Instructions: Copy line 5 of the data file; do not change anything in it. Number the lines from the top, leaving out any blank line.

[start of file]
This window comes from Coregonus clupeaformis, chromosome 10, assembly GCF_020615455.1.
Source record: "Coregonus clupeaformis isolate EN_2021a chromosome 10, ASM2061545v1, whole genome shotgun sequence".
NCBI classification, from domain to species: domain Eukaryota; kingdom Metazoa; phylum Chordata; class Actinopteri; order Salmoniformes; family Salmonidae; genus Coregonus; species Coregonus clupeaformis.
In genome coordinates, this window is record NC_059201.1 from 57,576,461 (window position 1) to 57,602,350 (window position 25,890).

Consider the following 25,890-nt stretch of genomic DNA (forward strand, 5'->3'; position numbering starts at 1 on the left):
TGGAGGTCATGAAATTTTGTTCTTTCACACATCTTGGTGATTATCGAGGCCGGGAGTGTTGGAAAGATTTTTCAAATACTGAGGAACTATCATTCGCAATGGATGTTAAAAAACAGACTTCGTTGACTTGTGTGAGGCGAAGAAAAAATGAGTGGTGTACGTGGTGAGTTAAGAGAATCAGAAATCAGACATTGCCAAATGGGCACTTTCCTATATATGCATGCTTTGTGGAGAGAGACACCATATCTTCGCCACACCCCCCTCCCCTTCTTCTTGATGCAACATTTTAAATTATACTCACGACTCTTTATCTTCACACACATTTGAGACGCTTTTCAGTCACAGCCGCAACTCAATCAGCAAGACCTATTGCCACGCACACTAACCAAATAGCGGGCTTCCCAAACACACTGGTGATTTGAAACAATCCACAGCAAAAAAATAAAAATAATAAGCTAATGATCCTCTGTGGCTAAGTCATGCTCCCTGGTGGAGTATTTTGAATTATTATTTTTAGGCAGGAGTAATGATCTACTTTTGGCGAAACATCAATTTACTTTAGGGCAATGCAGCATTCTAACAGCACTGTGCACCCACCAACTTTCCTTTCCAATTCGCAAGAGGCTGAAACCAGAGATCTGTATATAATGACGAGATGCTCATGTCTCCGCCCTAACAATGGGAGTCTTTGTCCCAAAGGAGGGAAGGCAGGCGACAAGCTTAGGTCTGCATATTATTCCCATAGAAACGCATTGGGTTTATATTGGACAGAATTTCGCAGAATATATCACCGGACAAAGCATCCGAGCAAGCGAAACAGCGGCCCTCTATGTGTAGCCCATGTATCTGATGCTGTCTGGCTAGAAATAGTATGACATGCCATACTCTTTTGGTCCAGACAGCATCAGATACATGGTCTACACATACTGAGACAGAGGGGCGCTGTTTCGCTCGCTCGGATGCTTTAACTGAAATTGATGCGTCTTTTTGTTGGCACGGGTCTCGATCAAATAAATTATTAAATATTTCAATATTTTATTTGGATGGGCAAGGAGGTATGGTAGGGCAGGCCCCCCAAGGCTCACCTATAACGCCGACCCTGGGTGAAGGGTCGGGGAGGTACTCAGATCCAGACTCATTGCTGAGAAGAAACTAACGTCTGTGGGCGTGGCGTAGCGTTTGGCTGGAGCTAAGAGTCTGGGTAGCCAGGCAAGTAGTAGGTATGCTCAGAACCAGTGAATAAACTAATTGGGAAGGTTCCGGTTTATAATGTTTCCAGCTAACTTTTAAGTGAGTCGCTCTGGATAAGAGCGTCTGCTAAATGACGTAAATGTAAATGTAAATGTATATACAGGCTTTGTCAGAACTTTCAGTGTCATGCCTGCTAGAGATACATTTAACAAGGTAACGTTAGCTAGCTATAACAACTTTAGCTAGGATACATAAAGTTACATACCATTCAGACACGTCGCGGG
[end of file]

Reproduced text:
Consider the following 25,890-nt stretch of genomic DNA (forward strand, 5'->3'; position numbering starts at 1 on the left):